Recently, what has been a hot topic in the news is the infection of computers and computer systems in the Middle East. The damage is being attributed to a new threat that is being called "the most sophisticated cyber weapon," "the most complex threat," and "a massive, highly sophisticated piece of malware." This new threat is known as "Flame."
Before taking a look at what experts are saying, the dictionary definition of ‘malware' is "malicious software that is intended to damage or disable computers and computer systems." In essence, there are different types of malware designed for specific purposes; however, in their simplest of forms they are created to do exactly what the dictionary definition provides - disrupt computers.
Wired.com provides the jest of what malware does by providing their early analysis of ‘Flame:'" ...the lab indicates that it's designed primarily to spy on the users of infected computers and steal data from them, including documents, recorded conversations and keystrokes. It also opens a back door to infected systems to allow the attacks to tweak the toolkit and add new functionality."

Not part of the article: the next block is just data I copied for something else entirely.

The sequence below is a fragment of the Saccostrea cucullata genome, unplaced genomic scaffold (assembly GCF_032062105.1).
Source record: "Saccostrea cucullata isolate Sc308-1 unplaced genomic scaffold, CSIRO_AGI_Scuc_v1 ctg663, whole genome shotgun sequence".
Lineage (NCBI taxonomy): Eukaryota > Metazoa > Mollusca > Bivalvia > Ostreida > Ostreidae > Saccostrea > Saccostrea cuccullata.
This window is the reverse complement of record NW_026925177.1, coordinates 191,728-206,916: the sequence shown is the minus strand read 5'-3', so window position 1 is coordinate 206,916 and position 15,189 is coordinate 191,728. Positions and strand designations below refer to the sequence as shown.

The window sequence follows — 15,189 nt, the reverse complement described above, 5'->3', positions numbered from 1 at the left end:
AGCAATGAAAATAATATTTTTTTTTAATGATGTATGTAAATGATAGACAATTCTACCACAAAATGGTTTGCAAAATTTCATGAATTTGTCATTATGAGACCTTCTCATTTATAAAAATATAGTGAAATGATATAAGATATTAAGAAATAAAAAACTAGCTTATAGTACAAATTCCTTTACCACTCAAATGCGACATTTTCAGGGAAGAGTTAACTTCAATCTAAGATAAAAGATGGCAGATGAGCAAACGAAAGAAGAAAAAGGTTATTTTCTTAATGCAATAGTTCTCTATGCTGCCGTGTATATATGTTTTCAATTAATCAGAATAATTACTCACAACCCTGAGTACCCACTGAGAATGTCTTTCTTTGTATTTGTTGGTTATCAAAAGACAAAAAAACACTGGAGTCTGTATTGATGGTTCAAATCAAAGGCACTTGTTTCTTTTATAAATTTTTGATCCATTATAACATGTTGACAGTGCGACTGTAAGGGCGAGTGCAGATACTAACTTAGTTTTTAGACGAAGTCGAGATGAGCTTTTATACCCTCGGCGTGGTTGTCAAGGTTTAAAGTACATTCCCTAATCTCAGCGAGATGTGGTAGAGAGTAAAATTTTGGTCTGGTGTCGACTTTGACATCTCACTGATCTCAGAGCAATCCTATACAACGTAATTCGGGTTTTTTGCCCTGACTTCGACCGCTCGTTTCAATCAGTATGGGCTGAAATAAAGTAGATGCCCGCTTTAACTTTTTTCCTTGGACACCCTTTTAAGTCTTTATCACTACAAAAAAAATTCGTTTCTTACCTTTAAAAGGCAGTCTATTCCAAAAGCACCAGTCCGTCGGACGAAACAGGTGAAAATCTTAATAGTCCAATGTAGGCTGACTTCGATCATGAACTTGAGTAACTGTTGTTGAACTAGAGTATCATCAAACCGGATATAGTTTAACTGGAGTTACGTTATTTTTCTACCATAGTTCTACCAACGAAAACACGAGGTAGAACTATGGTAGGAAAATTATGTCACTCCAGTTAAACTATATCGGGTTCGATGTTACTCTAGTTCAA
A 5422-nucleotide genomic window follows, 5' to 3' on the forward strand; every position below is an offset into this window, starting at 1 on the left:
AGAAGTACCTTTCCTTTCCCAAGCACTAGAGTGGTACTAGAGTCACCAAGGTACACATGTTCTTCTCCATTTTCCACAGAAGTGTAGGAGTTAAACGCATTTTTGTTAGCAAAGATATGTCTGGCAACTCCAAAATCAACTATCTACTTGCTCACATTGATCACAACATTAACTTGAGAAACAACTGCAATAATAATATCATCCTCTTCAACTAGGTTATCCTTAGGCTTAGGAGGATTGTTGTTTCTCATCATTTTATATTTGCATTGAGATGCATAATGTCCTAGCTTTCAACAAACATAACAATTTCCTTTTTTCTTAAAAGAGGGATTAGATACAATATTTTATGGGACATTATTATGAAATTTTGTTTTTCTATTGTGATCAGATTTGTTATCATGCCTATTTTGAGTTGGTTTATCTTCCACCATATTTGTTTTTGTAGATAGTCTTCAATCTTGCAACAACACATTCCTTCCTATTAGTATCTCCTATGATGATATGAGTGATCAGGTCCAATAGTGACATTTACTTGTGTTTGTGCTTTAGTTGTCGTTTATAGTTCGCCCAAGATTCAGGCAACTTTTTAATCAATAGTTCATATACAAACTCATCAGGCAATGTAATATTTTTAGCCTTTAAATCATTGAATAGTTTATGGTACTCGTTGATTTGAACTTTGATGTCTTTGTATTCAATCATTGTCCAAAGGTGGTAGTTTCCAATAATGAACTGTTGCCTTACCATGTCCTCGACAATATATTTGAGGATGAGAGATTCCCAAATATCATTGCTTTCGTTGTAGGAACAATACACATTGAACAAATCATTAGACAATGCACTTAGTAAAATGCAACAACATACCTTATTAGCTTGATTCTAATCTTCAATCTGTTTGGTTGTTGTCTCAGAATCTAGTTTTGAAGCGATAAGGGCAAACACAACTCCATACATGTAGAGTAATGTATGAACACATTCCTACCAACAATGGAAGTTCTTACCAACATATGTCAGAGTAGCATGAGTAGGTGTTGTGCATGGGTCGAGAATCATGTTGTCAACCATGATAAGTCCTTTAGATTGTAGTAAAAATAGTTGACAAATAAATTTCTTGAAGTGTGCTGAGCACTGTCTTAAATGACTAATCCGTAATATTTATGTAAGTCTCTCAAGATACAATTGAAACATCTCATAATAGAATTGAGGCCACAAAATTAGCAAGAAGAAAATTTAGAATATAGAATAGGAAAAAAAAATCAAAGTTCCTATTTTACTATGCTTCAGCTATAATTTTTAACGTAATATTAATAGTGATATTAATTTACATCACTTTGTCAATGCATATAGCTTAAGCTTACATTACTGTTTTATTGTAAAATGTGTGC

Furthermore, according to NakedSecurity, ‘Flame' has yet to be dissected to find out the workings of the deeper threats it poses to computer users. NakedScience states that "at its simplest level, Flame isn't doing anything different from the vast majority of other malware we see on a typical day." As a result, they emphasize on the fact that computer users should not be doing anything other than what they usually do on a daily basis to protect themselves.
In essence, computer users should continue to keep their anti-virus and security patches up-to-date. In addition, as usual - be cautious and fully aware or familiar with the software they install on their computers, the links they click on, the sites they visit, etc. Based on certain reports, ‘Flame' can now be detected by anti-virus/ anti-spyware software.